Since it was first synthesized in 1935, testosterone (T) has been viewed as the mythical Fountain of Youth, promising rejuvenation, restoring sexual appetites, growing stronger muscles, and quicker thinking. T is endowed with direct effects on myocardial and vascular structure and function, as well as on risk factors for cardiovascular (CV) disease. Indeed, low serum T levels are a risk factor for diabetes, metabolic syndrome, inflammation, and dyslipidaemia. Moreover, many studies have shown that T deficiency per se is an independent risk factor of CV and all-cause mortality. On this background and due to direct-to-patient marketing by drug companies, we have witnessed to the widespread use of T replacement therapy without clear indications particularly in late-life onset hypogonadism. The current review will dwell upon current evidence and controversies surrounding the role of T in the pathophysiology of CV diseases, the link between circulating T levels and CV risk, and the use of replacing T as a possible adjuvant treatment in specific CV disorders. Specifically, recent findings suggest that heart failure and type 2 diabetes mellitus represent two potential targets of T therapy once that a state of hypogonadism is diagnosed. However, only if ongoing studies solve the CV safety issue the T orchid may eventually \'bloom\'.

Published on behalf of the European Society of Cardiology. All rights reserved. © The Author(s) 2021. For permissions, please email: journals.permissions@oup.com.

Cardiovasc Res: 20 Jul 2022; 118:2039-2057
Cittadini A, Isidori AM, Salzano A
Cardiovasc Res: 20 Jul 2022; 118:2039-2057 | PMID: 34293112
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Abstract

Cardiovascular events in patients with chronic myeloid leukaemia treated with tyrosine kinase inhibitors in Taiwan: a nationwide population-based study.

Yang YC, Huang RY, Tsai HJ, Li PC, Yang YH, Hsieh KP
Aims
New-generation breakpoint cluster region-Abelson tyrosine kinase inhibitors (TKIs) have a higher incidence of cardiovascular events than imatinib in patients with chronic myeloid leukaemia (CML). However, this knowledge is insufficiently proven. Hence, this study aimed to explore the association between cardiovascular events and TKIs in patients with CML.
Methods and results
This retrospective population-based cohort study enrolled first-time users of imatinib, dasatinib, and nilotinib between 1 January 2007 and 31 December 2016. Arterial thromboembolic events (ATEs) were the primary outcome, while other cardiovascular-related events were the secondary outcomes. The event rates were estimated using Kaplan-Meier estimates, and the hazard ratios (HRs) and 95% confidence intervals (CIs) were calculated using Cox regression. Additionally, the competing risk was adjusted using the Fine and Gray competing risk model. We included 1207 patients. Nilotinib had a significantly higher ATE risk (subdistribution HR = 4.92, 95% CI = 1.68-14.36) than imatinib. Conversely, no difference was found for other cardiovascular-related events. Risks of ATE and other cardiovascular-related events were similar between dasatinib and imatinib and between nilotinib and dasatinib. The risk of ATE hospitalization consistently increased throughout the main analyses and sensitivity analyses.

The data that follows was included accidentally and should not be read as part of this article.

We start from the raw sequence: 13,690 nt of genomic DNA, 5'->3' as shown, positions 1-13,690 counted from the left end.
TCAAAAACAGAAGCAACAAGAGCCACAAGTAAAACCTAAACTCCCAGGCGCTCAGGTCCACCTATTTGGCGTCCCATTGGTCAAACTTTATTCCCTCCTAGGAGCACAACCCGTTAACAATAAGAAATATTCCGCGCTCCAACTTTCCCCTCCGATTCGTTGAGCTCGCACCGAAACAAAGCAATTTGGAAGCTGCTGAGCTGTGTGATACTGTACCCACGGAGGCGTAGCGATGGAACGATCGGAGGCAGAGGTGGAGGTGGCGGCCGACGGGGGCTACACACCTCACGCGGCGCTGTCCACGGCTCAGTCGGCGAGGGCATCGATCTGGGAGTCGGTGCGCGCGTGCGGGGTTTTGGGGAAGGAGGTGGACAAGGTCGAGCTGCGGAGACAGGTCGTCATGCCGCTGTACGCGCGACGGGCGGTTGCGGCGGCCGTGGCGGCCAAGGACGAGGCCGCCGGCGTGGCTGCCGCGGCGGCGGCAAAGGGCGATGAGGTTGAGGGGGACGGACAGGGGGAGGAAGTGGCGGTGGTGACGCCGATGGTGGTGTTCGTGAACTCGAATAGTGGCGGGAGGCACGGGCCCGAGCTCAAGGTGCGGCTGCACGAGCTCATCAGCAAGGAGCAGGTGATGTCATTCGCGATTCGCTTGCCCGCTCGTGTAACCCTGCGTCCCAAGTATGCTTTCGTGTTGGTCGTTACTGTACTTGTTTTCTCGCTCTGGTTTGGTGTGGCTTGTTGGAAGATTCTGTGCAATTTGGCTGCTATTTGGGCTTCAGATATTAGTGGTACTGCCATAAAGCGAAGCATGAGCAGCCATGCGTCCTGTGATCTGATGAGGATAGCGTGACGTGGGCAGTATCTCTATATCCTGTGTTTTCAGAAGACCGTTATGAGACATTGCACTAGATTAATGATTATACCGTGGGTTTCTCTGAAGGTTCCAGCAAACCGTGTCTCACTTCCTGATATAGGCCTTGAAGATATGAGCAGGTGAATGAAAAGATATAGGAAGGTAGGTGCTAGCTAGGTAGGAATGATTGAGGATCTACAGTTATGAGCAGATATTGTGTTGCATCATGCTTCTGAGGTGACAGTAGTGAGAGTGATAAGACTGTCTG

Conclusion
Nilotinib-treated patients had a significantly higher risk of developing ATE than imatinib-treated patients. However, the risks of ATE and other cardiovascular-related events were not significantly different between dasatinib and imatinib.

Published on behalf of the European Society of Cardiology. All rights reserved. © The Author(s) 2021. For permissions, please email: journals.permissions@oup.com.

Eur J Prev Cardiol: 20 Jul 2022; 29:1312-1321
Yang YC, Huang RY, Tsai HJ, Li PC, Yang YH, Hsieh KP
Eur J Prev Cardiol: 20 Jul 2022; 29:1312-1321 | PMID: 34179961
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Abstract

Left ventricular longitudinal strain alterations in asymptomatic or mildly symptomatic paediatric patients with SARS-CoV-2 infection.

Sirico D, Di Chiara C, Costenaro P, Bonfante F, ... Giaquinto C, Di Salvo G
Aims
Compared with adult patients, clinical manifestations of children\'s coronavirus disease-2019 (COVID-19) are generally perceived as less severe. The objective of this study was to evaluate cardiac involvement in previously healthy children with asymptomatic or mildly symptomatic severe acute respiratory syndrome coronavirus-2 (SARS-CoV-2) infection.
Methods and results
We analysed a cohort of 53 paediatric patients (29 males, 55%), mean age 7.5 ± 4.7 years, who had a confirmed diagnosis of SARS-CoV-2 infection and were asymptomatic or only mildly symptomatic for COVID-19. Patients underwent standard transthoracic echocardiogram and speckle tracking echocardiographic study at least 3 months after diagnosis. Thirty-two age, sex, and body surface area comparable healthy subjects were used as control group. Left ventricular ejection fraction was within normal limits but significantly lower in the cases group compared to controls (62.4 ± 4.1% vs. 65.2 ± 5.5%; P = 0.012). Tricuspid annular plane systolic excursion (20.1 ± 3 mm vs. 19.8 ± 3.4 mm; P = 0.822) and left ventricular (LV) global longitudinal strain (-21.9 ± 2.4% vs. -22.6 ± 2.5%; P = 0.208) were comparable between the two groups. Regional LV strain analysis showed a significant reduction of the LV mid-wall segments strain among cases compared to controls. Furthermore, in the cases group, there were 14 subjects (26%) with a regional peak systolic strain below -16% (-2.5 Z score in our healthy cohort) in at least two segments. These subjects did not show any difference regarding symptoms or serological findings.